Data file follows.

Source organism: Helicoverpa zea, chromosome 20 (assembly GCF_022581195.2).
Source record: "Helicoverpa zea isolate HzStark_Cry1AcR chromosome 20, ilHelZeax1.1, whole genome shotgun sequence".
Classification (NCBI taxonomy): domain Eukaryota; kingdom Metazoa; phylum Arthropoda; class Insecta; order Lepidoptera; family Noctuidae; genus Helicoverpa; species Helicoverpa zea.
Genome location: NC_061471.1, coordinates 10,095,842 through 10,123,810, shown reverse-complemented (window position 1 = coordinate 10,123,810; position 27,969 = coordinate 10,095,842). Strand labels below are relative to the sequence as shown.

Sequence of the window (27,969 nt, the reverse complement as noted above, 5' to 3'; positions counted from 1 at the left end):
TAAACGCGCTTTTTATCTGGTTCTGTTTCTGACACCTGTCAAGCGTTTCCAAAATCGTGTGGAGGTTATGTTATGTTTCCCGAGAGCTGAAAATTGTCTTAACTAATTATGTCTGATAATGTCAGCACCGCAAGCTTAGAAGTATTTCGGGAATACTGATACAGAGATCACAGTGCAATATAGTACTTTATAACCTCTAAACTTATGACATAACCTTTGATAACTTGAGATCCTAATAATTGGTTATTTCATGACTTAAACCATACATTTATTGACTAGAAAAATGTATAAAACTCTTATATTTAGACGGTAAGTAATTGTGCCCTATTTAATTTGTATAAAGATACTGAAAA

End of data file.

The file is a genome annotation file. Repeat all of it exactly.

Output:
Source organism: Helicoverpa zea, chromosome 20 (assembly GCF_022581195.2).
Source record: "Helicoverpa zea isolate HzStark_Cry1AcR chromosome 20, ilHelZeax1.1, whole genome shotgun sequence".
Classification (NCBI taxonomy): domain Eukaryota; kingdom Metazoa; phylum Arthropoda; class Insecta; order Lepidoptera; family Noctuidae; genus Helicoverpa; species Helicoverpa zea.
Genome location: NC_061471.1, coordinates 10,095,842 through 10,123,810, shown reverse-complemented (window position 1 = coordinate 10,123,810; position 27,969 = coordinate 10,095,842). Strand labels below are relative to the sequence as shown.

Sequence of the window (27,969 nt, the reverse complement as noted above, 5' to 3'; positions counted from 1 at the left end):
TAAACGCGCTTTTTATCTGGTTCTGTTTCTGACACCTGTCAAGCGTTTCCAAAATCGTGTGGAGGTTATGTTATGTTTCCCGAGAGCTGAAAATTGTCTTAACTAATTATGTCTGATAATGTCAGCACCGCAAGCTTAGAAGTATTTCGGGAATACTGATACAGAGATCACAGTGCAATATAGTACTTTATAACCTCTAAACTTATGACATAACCTTTGATAACTTGAGATCCTAATAATTGGTTATTTCATGACTTAAACCATACATTTATTGACTAGAAAAATGTATAAAACTCTTATATTTAGACGGTAAGTAATTGTGCCCTATTTAATTTGTATAAAGATACTGAAAA